On September 23 the owner of the Hotel Ratnagiri graciously took me on a tour of the Okayti Tea Estate. A short 20 minute drive from Mirik over some very narrow, rough roads revealed many acres of a tea estate with its numerous workers spread over several kilometers picking the tea. The tea plants have lovely small blossoms, which we never see in the final product.
The tea estate borders Nepal, separated only by a small stream that people seem to flow back and forth across at will. I didn't see any soldiers or officials. Many Nepalis bring their products across the border via horse or donkey to sell them in India and return the same day.
I've never given tea production much thought. What's to do? You pick it and dry it and put it in a box. Not quite that simple in real life, and certainly the scale of the process makes it anything but simple. The tea is of course picked, and gathered in a drying room where warm air is passed over and under it.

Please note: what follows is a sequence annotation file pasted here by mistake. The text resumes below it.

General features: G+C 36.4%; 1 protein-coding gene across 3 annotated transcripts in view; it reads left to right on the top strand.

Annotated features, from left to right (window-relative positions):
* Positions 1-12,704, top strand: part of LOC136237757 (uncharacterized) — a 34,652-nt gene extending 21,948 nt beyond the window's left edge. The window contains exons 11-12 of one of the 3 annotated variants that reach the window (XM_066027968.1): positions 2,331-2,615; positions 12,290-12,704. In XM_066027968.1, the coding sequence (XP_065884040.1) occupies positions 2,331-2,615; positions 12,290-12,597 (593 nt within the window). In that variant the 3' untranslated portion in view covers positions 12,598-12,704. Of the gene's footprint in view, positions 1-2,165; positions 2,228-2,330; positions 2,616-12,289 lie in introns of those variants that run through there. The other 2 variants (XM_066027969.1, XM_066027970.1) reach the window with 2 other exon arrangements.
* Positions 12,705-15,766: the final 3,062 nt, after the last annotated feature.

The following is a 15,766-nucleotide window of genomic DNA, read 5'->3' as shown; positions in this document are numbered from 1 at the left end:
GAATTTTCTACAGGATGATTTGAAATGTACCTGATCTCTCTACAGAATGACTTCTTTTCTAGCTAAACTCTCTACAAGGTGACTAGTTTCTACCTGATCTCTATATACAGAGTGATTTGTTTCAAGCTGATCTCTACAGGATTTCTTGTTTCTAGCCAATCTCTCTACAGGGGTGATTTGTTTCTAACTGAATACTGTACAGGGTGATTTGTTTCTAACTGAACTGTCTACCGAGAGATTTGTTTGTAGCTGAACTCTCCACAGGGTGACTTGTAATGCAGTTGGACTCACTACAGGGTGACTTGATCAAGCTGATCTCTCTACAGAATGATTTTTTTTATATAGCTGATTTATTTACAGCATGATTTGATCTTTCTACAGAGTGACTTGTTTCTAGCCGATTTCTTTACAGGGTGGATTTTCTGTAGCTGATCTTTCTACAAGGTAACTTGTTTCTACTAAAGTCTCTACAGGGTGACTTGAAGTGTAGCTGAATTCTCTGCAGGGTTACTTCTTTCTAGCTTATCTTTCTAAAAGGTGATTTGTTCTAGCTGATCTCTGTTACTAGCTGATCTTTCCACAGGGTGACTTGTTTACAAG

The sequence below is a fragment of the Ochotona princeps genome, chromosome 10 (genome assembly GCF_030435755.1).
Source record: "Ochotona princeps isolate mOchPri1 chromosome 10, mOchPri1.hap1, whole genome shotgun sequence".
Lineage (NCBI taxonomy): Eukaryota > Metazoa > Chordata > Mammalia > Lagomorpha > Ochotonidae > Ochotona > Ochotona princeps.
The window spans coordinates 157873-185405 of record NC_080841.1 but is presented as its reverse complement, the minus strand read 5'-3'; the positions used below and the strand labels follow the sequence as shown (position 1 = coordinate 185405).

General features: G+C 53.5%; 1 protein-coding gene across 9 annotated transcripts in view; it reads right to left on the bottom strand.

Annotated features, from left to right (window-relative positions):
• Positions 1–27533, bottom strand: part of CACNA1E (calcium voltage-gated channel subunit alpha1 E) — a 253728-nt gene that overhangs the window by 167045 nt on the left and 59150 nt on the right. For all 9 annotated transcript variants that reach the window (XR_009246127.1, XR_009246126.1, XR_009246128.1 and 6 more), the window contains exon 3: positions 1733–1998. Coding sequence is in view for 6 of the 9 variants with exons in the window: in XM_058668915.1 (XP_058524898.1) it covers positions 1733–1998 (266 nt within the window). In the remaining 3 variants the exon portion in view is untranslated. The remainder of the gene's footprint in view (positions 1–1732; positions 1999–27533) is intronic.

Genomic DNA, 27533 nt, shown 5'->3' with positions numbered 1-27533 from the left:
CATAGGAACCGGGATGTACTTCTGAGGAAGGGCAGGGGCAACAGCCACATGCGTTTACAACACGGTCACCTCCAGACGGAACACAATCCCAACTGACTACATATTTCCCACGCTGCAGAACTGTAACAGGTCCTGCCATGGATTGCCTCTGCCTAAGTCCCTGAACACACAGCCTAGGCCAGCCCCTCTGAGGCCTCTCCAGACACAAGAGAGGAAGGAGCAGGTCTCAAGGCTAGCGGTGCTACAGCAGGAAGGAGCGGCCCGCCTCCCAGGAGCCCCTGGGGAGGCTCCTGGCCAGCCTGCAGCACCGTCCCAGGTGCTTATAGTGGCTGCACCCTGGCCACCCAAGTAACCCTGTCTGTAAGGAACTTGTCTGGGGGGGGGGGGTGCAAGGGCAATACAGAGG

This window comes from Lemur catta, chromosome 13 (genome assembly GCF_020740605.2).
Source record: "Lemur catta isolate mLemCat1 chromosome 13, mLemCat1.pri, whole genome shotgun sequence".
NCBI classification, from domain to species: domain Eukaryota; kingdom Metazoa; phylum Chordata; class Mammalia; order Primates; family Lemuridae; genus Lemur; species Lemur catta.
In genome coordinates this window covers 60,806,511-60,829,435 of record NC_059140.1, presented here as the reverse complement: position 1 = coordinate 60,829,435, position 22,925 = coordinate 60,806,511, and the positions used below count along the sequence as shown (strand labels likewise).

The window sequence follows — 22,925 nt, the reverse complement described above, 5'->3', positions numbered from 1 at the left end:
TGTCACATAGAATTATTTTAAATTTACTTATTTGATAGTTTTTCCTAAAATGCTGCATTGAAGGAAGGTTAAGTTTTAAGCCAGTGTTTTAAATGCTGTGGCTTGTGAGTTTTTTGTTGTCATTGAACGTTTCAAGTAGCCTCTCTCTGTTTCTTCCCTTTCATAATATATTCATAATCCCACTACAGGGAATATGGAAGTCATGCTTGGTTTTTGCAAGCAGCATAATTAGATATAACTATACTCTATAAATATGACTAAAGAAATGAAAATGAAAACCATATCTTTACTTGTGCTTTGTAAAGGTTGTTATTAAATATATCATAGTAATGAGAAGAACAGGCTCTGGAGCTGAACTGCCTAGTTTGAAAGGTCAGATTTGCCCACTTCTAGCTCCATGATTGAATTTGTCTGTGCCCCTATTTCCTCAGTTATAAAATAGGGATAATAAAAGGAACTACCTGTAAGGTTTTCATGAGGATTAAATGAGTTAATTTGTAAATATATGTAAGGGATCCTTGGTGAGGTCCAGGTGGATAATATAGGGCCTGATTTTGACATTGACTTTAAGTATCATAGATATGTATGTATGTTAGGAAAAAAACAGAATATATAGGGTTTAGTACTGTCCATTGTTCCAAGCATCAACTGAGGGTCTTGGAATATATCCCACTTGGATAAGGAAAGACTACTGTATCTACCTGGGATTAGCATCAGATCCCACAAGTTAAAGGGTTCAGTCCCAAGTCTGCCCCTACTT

It then goes through several stages of grinding and sifting until different degrees of fineness are segregated by a large shaking machine sorting the tea into plastic buckets, emptied by attentive tea workers. In fact all of the machines are large. This is purportedly the oldest tea making facility in Darjeeling area, and produces its own electricity and hot water for drying the tea.
The strong smell of tea is everywhere and most of the workers wear masks to protect their lungs from the tea dust that covers every surface and is somewhat slippery.